CIA Agents Reveal How Bill Clinton Stopped Them From Killing bin Laden and Preventing 9/11Breaking News
tags: terrorism, Bill Clinton, Al Qaeda, Osama bin Laden
Former President Bill Clinton has talked openly about how he could have killed Osama bin Laden—but passed.
“I nearly got him. And I could have killed him, but I would have to destroy a little town called Kandahar in Afghanistan and kill 300 innocent women and children, and then I would have been no better than him. And so I just didn't do it,” Clinton confessed to an Australian audience just 10 hours before two planes struck the World Trade Center.
But in The Longest War, a new documentary from director Greg Barker (Manhunt) and executive producer Alex Gansa (Homeland), former CIA agents reveal that they had another opportunity to take out Osama bin Laden with little collateral damage.
“Bin Laden was constantly moving, and we were using Afghan tribal networks to report on his travels and his whereabouts,” Bob Grenier, then-CIA station chief in Islamabad, Pakistan, says in the film.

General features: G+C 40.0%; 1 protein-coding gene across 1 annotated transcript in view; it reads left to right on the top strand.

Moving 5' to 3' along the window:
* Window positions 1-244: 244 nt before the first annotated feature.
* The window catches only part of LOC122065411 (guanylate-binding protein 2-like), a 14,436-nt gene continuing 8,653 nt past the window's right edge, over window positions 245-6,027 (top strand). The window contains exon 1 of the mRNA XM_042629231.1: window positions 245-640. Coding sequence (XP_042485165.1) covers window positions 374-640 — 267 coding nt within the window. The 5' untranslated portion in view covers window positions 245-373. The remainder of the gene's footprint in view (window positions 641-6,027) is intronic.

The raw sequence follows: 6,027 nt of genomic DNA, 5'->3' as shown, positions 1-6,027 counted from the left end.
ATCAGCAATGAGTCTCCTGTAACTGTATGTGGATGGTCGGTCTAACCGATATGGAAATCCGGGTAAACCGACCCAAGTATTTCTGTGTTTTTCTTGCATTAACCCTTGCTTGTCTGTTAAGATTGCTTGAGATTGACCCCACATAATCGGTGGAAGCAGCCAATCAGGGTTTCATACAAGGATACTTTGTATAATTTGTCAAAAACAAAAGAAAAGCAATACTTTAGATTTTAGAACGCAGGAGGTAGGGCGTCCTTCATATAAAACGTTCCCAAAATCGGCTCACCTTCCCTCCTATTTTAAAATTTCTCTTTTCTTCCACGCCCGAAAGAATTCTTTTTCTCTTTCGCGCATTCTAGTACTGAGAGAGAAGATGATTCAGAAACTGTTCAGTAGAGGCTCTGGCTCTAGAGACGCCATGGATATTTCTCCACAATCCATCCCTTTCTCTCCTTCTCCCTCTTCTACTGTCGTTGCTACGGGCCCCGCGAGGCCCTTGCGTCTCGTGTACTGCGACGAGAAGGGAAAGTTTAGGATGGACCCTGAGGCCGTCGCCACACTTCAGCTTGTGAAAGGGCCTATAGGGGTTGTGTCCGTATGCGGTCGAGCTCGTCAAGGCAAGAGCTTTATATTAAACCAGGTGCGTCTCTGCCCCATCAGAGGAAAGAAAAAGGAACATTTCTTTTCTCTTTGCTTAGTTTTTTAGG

When the Afghan tribal networks uncovered that a caravan carrying bin Laden would be traveling along a certain route, they suggested U.S. forces bury a cache of explosives along it to eliminate the infamous terrorist. But Grenier told them they’d be “risking jail” if they did, and that was all thanks to President Clinton.
“The CIA had a so-called ‘lethal finding’ [bill] that had been signed by President Clinton that said that we could engage in ‘lethal activity’ against bin Laden, but the purpose of our attack against bin Laden couldn’t be to kill him,” Grenier explains in the film. “We were being asked to remove this threat to the United States essentially with one hand tied behind our backs.”
comments powered by Disqus
- Phil Collins Sets Off a New Battle Over the Alamo
- "This Obstinate Little Man": Tom Segev on Ben-Gurion as the King Lear of Zionism
- Historian: At 100th Anniversary, the Origins of LULAC are in San Antonio
- Books Briefing: Fights Over What Kids Read Continue
- Academic and Amateur Historians Clash over Location of 1,000 Year-Old Battle